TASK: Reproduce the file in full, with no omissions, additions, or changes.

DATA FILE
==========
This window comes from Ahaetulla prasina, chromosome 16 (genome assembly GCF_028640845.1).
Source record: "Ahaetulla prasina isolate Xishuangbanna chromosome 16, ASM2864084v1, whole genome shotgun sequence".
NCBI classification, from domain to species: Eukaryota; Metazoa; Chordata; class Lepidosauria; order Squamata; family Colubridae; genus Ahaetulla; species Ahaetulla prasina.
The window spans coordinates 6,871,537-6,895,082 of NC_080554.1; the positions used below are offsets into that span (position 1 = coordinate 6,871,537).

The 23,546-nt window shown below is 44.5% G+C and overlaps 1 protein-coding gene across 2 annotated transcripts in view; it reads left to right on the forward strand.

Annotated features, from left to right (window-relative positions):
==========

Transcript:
This window comes from Ahaetulla prasina, chromosome 16 (genome assembly GCF_028640845.1).
Source record: "Ahaetulla prasina isolate Xishuangbanna chromosome 16, ASM2864084v1, whole genome shotgun sequence".
NCBI classification, from domain to species: Eukaryota; Metazoa; Chordata; class Lepidosauria; order Squamata; family Colubridae; genus Ahaetulla; species Ahaetulla prasina.
The window spans coordinates 6,871,537-6,895,082 of NC_080554.1; the positions used below are offsets into that span (position 1 = coordinate 6,871,537).

The 23,546-nt window shown below is 44.5% G+C and overlaps 1 protein-coding gene across 2 annotated transcripts in view; it reads left to right on the forward strand.

Annotated features, from left to right (window-relative positions):